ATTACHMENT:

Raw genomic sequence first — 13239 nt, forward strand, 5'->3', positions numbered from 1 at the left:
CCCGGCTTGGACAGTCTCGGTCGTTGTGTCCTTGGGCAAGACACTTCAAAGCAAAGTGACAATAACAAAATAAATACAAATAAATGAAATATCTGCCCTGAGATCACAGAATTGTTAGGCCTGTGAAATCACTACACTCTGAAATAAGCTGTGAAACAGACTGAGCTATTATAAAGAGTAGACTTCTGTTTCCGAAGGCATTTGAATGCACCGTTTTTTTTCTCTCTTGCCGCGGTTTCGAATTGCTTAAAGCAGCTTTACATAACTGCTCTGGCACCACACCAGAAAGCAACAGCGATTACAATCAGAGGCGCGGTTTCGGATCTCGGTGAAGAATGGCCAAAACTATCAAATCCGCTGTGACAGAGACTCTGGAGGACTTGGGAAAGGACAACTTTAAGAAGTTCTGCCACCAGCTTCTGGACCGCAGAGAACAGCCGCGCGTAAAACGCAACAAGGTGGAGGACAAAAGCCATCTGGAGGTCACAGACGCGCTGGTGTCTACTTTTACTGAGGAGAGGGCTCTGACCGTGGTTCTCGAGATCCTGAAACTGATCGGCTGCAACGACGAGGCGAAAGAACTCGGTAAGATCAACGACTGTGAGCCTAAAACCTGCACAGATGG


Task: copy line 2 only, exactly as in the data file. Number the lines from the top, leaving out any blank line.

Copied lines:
CCCGGCTTGGACAGTCTCGGTCGTTGTGTCCTTGGGCAAGACACTTCAAAGCAAAGTGACAATAACAAAATAAATACAAATAAATGAAATATCTGCCCTGAGATCACAGAATTGTTAGGCCTGTGAAATCACTACACTCTGAAATAAGCTGTGAAACAGACTGAGCTATTATAAAGAGTAGACTTCTGTTTCCGAAGGCATTTGAATGCACCGTTTTTTTTCTCTCTTGCCGCGGTTTCGAATTGCTTAAAGCAGCTTTACATAACTGCTCTGGCACCACACCAGAAAGCAACAGCGATTACAATCAGAGGCGCGGTTTCGGATCTCGGTGAAGAATGGCCAAAACTATCAAATCCGCTGTGACAGAGACTCTGGAGGACTTGGGAAAGGACAACTTTAAGAAGTTCTGCCACCAGCTTCTGGACCGCAGAGAACAGCCGCGCGTAAAACGCAACAAGGTGGAGGACAAAAGCCATCTGGAGGTCACAGACGCGCTGGTGTCTACTTTTACTGAGGAGAGGGCTCTGACCGTGGTTCTCGAGATCCTGAAACTGATCGGCTGCAACGACGAGGCGAAAGAACTCGGTAAGATCAACGACTGTGAGCCTAAAACCTGCACAGATGG